Kamis, 31 Maret 2011

ScienceDaily Environment Headlines

for Thursday, March 31, 2011

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Sensory wiring for smells varies among individuals (March 31, 2011) -- If, as Shakespeare's Juliet declared, a rose by any other name smells as sweet -- to you and to me and to anyone else who sniffs it -- then one might assume that our odor-sensing nerve cells are all wired in the same way. Alas, they are not, according to a new study. ... > full story

How to make skinny worms fat and fat worms skinny (March 31, 2011) -- Researchers exploring human metabolism have uncovered a handful of chemical compounds that regulate fat storage in worms, offering a new tool for understanding obesity and finding future treatments for diseases associated with obesity. ... > full story

'Informant' jumping gene offers new method for studying how genes are regulated (March 31, 2011) -- Scientists have developed a new method for studying gene regulation, by employing a jumping gene as an informant. Called GROMIT, it allows scientists to also create mouse models for human diseases caused by chromosomal rearrangements, such as Down syndrome. ... > full story

New wind tunnel will evaluate wind effects and thermal situations to improve urban climate (March 31, 2011) -- On hot days it is often very still in cities because the high density of buildings prevents the air from circulating freely. In a newly commissioned wind tunnel, wind effects and thermal situations in towns and cities can be simulated and various scenarios tested, with the aim of improving urban climate in a natural way. ... > full story

Butterflies that explore and colonize new habitats are genetically different from cautious cousins (March 30, 2011) -- Descendants of "exploratory" butterflies that colonize new habitats differ genetically from their more cautious cousins, discovered scientists. The research has revealed some of the genetic bases for traits that provide an advantage to butterflies that found new populations in previously unoccupied habitat patches. The results have potentially broad importance in understanding natural selection. ... > full story

Blocking carbon dioxide fixation in bacteria increases biofuel production (March 30, 2011) -- Reducing the ability of certain bacteria to fix carbon dioxide can greatly increase their production of hydrogen gas that can be used as a biofuel, researchers report. ... > full story

Spiders target mate-luring signals from 'vibrating' insects (March 30, 2011) -- Insects using vibration to attract a mate are at risk of being eaten alive by killer spiders, scientists have discovered. ... > full story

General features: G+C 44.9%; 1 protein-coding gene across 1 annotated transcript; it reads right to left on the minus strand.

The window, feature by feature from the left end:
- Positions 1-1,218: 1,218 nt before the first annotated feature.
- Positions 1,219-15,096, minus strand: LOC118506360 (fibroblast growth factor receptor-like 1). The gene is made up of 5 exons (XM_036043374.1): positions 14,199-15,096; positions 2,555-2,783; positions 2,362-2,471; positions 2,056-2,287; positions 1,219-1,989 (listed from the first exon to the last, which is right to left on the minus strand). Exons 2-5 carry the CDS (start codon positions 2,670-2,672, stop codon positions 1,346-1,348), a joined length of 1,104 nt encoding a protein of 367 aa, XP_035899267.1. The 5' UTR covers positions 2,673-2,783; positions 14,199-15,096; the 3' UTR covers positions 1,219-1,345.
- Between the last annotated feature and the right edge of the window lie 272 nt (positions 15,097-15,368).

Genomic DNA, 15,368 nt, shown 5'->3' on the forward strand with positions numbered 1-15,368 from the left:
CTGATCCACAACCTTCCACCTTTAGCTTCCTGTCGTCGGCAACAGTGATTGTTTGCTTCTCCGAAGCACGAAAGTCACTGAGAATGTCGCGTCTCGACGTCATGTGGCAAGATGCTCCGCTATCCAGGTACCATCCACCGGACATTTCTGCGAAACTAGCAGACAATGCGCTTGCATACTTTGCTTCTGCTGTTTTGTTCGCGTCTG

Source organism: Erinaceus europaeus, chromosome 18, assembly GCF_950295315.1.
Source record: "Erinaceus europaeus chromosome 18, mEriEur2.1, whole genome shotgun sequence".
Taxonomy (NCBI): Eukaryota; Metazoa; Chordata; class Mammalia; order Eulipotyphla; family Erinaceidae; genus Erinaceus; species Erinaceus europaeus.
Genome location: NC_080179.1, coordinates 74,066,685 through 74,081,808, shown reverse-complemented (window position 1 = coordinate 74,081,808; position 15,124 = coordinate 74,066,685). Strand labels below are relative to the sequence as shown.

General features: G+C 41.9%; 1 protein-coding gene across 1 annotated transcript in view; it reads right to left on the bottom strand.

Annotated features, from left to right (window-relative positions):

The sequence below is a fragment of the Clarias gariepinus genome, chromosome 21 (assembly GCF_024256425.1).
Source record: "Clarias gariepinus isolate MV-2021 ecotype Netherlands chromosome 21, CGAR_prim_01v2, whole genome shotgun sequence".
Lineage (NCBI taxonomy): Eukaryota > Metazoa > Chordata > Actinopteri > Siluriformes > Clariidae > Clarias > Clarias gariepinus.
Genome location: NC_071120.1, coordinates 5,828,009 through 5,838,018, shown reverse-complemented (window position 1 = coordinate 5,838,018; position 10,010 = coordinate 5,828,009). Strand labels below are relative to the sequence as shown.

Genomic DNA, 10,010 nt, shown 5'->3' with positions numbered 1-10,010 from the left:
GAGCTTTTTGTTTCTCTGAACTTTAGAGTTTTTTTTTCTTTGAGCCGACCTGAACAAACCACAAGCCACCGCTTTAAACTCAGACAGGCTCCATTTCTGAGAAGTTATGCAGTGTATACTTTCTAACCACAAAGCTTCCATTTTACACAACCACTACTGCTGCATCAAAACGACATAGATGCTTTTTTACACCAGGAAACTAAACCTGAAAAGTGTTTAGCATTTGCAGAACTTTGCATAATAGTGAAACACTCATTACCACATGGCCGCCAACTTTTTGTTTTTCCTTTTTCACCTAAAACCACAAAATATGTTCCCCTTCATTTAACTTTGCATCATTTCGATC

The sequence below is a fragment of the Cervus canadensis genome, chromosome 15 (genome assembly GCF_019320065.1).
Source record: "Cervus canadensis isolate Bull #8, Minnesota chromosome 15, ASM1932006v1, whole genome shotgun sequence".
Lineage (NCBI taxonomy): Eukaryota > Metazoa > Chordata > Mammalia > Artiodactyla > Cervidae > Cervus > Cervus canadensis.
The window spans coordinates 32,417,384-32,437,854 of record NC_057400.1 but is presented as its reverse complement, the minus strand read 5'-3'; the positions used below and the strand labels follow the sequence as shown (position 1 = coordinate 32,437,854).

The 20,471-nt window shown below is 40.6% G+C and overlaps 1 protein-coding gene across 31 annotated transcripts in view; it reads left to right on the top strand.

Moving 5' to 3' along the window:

Carbon labeling of products could help consumers make environmentally friendly choices (March 30, 2011) -- Labeling products with information on the size of the carbon footprint they leave behind could help both consumers and manufacturers make better, environmentally friendly choices. ... > full story

Newly discovered natural arch in Afghanistan one of world's largest (March 30, 2011) -- Researchers from the Wildlife Conservation Society have stumbled upon a geological colossus in a remote corner of Afghanistan: a natural stone arch spanning more than 200 feet across its base. ... > full story

54 beneficial compounds discovered in pure maple syrup (March 30, 2011) -- Researchers have discovered 34 new beneficial compounds in pure maple syrup and confirmed that 20 compounds discovered last year in preliminary research play a key role in human health. ... > full story

US earthquake resilience needs strengthening, says new report (March 30, 2011) -- A new report presents a 20-year road map for increasing US resilience to earthquakes, including a major earthquake that could strike a highly populated area. The report was mostly written prior to the March 11 earthquake in Japan, but the committee of experts who authored it noted that the Japanese experience is a reminder of the devastation that can occur even in a country acknowledged as a leader in implementing earthquake-resilience measures. ... > full story

Warm water causes extra-cold winters in northeastern North America and northeastern Asia (March 30, 2011) -- Average winter temperatures in northern Europe are at least 10 degrees Fahrenheit warmer than similar latitudes on the northeastern coast of the United States and the eastern coast of Canada. The same phenomenon happens over the Pacific, where winters on the northeastern coast of Asia are colder than in the Pacific Northwest. Researchers have now found a mechanism that helps explain these chillier winters -- and the culprit is warm water off the eastern coasts of these continents. ... > full story

Physicists detect low-level radioactivity from Japan arriving in Seattle (March 30, 2011) -- Physicists are detecting radioactivity arriving in Seattle from Japanese nuclear reactors damaged in a tsunami following a mammoth earthquake, but the levels are far below what would pose a threat to human health. ... > full story

Updating the Mary Poppins solution with a better bitter blocker (March 30, 2011) -- With millions of adults and children avoiding nutritious foods because of the bitter taste, and gagging or vomiting when forced to take bitter liquid medicines, scientists have now reported an advance toward a high-tech version of Mary Poppins' solution. It's not a spoonful of sugar to help the medicine go down, but a new and improved "bitterness blocker." ... > full story

River water and salty ocean water used to generate electricity (March 30, 2011) -- Researchers have developed a rechargeable battery that uses freshwater and seawater to create electricity. Aided by nanotechnology, the battery employs the difference in salinity between fresh and saltwater to generate a current. A power station might be built wherever a river flows into the ocean. ... > full story